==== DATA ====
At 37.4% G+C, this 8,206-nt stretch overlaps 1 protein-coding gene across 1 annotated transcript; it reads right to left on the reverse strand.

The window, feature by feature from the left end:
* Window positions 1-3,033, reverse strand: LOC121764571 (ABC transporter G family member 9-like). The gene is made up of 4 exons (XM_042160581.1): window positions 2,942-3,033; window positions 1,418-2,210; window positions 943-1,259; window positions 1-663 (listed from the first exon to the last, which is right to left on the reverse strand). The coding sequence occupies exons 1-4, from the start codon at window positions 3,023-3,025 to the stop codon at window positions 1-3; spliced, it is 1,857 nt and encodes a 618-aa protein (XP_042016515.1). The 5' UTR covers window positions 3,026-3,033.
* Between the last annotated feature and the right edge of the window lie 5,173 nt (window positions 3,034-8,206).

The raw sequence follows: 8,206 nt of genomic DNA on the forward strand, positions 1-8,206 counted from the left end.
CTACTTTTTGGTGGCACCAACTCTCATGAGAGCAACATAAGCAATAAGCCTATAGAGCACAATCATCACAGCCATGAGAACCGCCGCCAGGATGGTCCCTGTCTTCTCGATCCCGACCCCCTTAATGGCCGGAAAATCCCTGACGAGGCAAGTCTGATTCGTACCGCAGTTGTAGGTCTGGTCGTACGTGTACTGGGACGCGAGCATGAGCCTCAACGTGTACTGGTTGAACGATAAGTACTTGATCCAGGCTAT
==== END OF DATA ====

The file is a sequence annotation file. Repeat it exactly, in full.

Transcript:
At 37.4% G+C, this 8,206-nt stretch overlaps 1 protein-coding gene across 1 annotated transcript; it reads right to left on the reverse strand.

The window, feature by feature from the left end:
* Window positions 1-3,033, reverse strand: LOC121764571 (ABC transporter G family member 9-like). The gene is made up of 4 exons (XM_042160581.1): window positions 2,942-3,033; window positions 1,418-2,210; window positions 943-1,259; window positions 1-663 (listed from the first exon to the last, which is right to left on the reverse strand). The coding sequence occupies exons 1-4, from the start codon at window positions 3,023-3,025 to the stop codon at window positions 1-3; spliced, it is 1,857 nt and encodes a 618-aa protein (XP_042016515.1). The 5' UTR covers window positions 3,026-3,033.
* Between the last annotated feature and the right edge of the window lie 5,173 nt (window positions 3,034-8,206).

The raw sequence follows: 8,206 nt of genomic DNA on the forward strand, positions 1-8,206 counted from the left end.
CTACTTTTTGGTGGCACCAACTCTCATGAGAGCAACATAAGCAATAAGCCTATAGAGCACAATCATCACAGCCATGAGAACCGCCGCCAGGATGGTCCCTGTCTTCTCGATCCCGACCCCCTTAATGGCCGGAAAATCCCTGACGAGGCAAGTCTGATTCGTACCGCAGTTGTAGGTCTGGTCGTACGTGTACTGGGACGCGAGCATGAGCCTCAACGTGTACTGGTTGAACGATAAGTACTTGATCCAGGCTAT